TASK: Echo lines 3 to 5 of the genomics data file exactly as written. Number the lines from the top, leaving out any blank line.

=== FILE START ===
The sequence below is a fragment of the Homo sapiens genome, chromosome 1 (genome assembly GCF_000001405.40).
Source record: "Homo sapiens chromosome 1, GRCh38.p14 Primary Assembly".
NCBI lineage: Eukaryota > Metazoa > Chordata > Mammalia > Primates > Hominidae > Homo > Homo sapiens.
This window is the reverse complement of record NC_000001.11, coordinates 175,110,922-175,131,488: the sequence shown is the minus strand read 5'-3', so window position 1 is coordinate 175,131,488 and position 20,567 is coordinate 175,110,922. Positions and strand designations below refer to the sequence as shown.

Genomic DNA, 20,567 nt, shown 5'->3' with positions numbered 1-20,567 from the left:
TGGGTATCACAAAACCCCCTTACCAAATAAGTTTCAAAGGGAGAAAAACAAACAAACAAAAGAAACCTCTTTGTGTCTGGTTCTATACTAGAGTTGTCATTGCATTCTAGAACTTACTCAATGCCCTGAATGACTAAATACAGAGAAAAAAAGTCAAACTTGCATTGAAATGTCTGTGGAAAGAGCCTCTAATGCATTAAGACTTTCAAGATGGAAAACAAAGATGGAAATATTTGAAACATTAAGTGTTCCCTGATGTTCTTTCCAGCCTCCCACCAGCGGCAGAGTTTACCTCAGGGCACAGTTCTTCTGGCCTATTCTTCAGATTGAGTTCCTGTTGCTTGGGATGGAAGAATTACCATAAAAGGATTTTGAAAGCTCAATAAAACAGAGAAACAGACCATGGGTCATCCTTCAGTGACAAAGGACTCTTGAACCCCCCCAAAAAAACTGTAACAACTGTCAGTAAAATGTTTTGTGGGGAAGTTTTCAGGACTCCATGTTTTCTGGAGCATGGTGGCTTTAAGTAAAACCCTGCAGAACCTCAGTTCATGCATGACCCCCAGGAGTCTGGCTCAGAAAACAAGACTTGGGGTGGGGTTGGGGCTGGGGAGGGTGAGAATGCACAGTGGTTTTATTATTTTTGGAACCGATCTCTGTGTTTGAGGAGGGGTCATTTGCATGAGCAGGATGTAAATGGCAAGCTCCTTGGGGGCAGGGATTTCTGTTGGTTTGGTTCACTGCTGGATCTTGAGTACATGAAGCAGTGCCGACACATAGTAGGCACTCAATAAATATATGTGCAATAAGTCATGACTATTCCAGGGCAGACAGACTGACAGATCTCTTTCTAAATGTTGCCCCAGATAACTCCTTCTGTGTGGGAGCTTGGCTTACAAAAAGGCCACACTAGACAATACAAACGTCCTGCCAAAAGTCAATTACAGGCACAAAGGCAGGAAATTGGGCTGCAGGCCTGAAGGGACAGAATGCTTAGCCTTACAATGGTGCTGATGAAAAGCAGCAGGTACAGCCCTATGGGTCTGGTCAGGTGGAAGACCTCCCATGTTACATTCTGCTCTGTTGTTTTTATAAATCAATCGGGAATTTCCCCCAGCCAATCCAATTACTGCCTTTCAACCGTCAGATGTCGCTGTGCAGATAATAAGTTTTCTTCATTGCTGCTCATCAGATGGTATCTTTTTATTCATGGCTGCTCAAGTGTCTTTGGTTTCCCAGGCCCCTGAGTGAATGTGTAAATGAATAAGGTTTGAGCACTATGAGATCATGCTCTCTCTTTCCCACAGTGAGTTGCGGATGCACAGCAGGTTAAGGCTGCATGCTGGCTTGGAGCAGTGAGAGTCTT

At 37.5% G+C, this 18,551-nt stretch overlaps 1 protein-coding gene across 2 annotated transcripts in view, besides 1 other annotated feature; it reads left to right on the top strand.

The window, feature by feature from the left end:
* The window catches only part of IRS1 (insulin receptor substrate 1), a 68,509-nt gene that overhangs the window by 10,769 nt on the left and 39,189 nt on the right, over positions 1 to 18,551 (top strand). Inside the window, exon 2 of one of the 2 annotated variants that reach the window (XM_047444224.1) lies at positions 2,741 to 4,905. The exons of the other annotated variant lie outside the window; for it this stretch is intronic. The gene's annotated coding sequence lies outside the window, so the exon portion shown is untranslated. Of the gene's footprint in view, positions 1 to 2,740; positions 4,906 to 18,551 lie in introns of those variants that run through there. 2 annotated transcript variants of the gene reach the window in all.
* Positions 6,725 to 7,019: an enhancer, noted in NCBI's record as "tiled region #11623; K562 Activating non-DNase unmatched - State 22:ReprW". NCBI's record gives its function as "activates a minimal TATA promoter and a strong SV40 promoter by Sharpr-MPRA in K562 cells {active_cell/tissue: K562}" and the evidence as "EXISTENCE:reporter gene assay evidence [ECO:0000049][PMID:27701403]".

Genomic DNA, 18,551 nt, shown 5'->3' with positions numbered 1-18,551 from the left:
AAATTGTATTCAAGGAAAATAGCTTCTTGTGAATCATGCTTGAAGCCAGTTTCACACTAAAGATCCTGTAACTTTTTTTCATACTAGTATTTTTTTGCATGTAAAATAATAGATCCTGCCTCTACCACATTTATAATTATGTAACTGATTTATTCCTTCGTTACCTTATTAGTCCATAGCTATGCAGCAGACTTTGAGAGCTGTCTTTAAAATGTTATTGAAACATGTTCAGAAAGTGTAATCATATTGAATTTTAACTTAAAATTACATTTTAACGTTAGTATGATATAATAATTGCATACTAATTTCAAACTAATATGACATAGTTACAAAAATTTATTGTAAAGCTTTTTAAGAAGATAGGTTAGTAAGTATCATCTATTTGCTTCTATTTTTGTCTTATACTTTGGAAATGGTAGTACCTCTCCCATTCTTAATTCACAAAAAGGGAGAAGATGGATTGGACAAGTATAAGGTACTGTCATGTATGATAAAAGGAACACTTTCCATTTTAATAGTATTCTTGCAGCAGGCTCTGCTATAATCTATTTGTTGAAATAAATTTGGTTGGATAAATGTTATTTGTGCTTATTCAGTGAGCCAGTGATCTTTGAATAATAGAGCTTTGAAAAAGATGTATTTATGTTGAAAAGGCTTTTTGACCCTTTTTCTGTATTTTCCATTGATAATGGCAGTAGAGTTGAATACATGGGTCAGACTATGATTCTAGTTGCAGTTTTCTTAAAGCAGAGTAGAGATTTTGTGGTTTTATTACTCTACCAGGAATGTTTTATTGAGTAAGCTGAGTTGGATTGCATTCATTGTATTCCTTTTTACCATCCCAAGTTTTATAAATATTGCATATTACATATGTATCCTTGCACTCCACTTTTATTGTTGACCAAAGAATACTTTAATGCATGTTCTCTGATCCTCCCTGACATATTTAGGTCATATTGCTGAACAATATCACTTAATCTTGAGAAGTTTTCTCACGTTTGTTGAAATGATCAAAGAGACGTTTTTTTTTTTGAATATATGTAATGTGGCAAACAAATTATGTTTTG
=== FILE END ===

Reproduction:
NCBI lineage: Eukaryota > Metazoa > Chordata > Mammalia > Primates > Hominidae > Homo > Homo sapiens.
This window is the reverse complement of record NC_000001.11, coordinates 175,110,922-175,131,488: the sequence shown is the minus strand read 5'-3', so window position 1 is coordinate 175,131,488 and position 20,567 is coordinate 175,110,922. Positions and strand designations below refer to the sequence as shown.

Genomic DNA, 20,567 nt, shown 5'->3' with positions numbered 1-20,567 from the left: